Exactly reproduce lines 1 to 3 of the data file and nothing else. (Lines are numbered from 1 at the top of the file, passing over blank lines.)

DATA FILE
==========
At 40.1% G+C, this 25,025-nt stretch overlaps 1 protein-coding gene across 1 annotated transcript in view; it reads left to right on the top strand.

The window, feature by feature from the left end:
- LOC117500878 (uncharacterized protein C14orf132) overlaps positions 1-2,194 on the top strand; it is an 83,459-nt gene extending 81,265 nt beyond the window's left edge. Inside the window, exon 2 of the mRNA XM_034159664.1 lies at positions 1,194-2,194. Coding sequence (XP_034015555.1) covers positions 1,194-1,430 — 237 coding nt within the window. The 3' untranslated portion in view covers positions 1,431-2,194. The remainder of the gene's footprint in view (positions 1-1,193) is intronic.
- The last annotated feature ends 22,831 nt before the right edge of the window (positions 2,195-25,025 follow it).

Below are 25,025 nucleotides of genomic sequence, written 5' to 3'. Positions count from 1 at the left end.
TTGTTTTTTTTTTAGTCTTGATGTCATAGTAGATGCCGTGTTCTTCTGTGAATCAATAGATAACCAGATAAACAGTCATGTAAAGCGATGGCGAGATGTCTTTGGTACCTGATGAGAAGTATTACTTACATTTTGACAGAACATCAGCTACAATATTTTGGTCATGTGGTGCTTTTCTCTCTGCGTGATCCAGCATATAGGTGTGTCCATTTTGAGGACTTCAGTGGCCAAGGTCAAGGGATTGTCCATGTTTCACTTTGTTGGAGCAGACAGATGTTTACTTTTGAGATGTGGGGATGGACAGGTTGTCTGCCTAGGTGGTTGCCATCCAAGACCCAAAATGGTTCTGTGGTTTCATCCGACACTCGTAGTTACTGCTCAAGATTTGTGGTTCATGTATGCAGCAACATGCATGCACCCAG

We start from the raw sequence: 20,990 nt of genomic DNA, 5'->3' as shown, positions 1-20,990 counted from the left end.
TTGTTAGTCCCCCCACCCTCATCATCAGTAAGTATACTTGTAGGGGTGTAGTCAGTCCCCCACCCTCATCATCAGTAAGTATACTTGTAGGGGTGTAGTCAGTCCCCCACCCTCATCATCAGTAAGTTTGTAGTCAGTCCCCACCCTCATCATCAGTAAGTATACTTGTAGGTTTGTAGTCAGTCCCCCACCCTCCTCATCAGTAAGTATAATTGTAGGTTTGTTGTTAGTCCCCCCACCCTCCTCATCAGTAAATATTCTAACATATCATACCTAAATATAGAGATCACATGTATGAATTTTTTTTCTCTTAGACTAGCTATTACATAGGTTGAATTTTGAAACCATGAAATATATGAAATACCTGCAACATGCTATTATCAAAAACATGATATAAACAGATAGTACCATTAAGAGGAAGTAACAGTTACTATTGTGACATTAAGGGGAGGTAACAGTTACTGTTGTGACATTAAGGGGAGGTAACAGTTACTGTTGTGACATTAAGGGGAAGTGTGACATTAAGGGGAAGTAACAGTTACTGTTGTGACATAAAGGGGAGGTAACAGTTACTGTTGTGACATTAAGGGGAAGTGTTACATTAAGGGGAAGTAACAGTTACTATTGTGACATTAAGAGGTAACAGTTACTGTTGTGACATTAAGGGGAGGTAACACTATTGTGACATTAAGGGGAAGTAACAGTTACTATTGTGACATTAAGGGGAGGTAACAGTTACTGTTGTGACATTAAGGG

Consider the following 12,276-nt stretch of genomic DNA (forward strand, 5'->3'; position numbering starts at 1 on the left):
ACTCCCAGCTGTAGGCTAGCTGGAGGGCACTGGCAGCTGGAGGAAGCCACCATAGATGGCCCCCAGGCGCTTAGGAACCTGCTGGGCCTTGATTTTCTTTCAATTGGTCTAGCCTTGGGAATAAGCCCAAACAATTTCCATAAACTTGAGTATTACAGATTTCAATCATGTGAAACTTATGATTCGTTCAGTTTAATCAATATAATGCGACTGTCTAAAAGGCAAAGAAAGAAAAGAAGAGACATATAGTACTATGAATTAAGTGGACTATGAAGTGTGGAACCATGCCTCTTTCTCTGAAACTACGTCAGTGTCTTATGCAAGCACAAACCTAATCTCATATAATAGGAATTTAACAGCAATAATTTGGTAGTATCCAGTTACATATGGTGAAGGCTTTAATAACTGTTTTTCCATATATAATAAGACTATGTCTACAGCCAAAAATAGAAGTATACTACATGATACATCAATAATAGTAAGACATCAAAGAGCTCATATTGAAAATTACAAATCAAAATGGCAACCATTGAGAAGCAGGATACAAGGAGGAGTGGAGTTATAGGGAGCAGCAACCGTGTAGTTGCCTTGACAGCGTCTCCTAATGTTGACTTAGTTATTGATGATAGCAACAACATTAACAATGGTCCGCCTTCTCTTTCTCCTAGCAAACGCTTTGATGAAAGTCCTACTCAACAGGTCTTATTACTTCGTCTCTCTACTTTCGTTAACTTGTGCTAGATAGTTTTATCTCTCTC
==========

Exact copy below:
At 40.1% G+C, this 25,025-nt stretch overlaps 1 protein-coding gene across 1 annotated transcript in view; it reads left to right on the top strand.

The window, feature by feature from the left end:
- LOC117500878 (uncharacterized protein C14orf132) overlaps positions 1-2,194 on the top strand; it is an 83,459-nt gene extending 81,265 nt beyond the window's left edge. Inside the window, exon 2 of the mRNA XM_034159664.1 lies at positions 1,194-2,194. Coding sequence (XP_034015555.1) covers positions 1,194-1,430 — 237 coding nt within the window. The 3' untranslated portion in view covers positions 1,431-2,194. The remainder of the gene's footprint in view (positions 1-1,193) is intronic.